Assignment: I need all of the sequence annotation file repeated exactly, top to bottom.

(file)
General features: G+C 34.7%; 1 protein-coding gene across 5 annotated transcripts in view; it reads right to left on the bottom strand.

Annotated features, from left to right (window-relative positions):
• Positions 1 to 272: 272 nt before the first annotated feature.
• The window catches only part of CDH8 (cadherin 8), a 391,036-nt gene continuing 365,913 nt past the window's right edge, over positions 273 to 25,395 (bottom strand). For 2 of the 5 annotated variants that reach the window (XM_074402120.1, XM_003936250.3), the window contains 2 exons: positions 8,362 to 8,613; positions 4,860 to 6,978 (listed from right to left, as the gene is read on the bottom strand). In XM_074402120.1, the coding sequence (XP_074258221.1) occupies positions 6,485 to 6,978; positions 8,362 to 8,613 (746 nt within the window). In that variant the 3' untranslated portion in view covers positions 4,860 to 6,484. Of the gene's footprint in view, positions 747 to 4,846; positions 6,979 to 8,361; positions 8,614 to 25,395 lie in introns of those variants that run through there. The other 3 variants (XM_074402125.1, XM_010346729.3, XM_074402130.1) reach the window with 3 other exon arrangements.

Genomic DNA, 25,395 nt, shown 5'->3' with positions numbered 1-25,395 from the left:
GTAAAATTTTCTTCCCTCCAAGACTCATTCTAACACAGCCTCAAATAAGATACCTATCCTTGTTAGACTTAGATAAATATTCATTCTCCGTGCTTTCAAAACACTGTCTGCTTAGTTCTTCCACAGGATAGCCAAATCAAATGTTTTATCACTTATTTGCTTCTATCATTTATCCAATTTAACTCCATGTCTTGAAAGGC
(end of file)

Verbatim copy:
General features: G+C 34.7%; 1 protein-coding gene across 5 annotated transcripts in view; it reads right to left on the bottom strand.

Annotated features, from left to right (window-relative positions):
• Positions 1 to 272: 272 nt before the first annotated feature.
• The window catches only part of CDH8 (cadherin 8), a 391,036-nt gene continuing 365,913 nt past the window's right edge, over positions 273 to 25,395 (bottom strand). For 2 of the 5 annotated variants that reach the window (XM_074402120.1, XM_003936250.3), the window contains 2 exons: positions 8,362 to 8,613; positions 4,860 to 6,978 (listed from right to left, as the gene is read on the bottom strand). In XM_074402120.1, the coding sequence (XP_074258221.1) occupies positions 6,485 to 6,978; positions 8,362 to 8,613 (746 nt within the window). In that variant the 3' untranslated portion in view covers positions 4,860 to 6,484. Of the gene's footprint in view, positions 747 to 4,846; positions 6,979 to 8,361; positions 8,614 to 25,395 lie in introns of those variants that run through there. The other 3 variants (XM_074402125.1, XM_010346729.3, XM_074402130.1) reach the window with 3 other exon arrangements.

Genomic DNA, 25,395 nt, shown 5'->3' with positions numbered 1-25,395 from the left:
GTAAAATTTTCTTCCCTCCAAGACTCATTCTAACACAGCCTCAAATAAGATACCTATCCTTGTTAGACTTAGATAAATATTCATTCTCCGTGCTTTCAAAACACTGTCTGCTTAGTTCTTCCACAGGATAGCCAAATCAAATGTTTTATCACTTATTTGCTTCTATCATTTATCCAATTTAACTCCATGTCTTGAAAGGC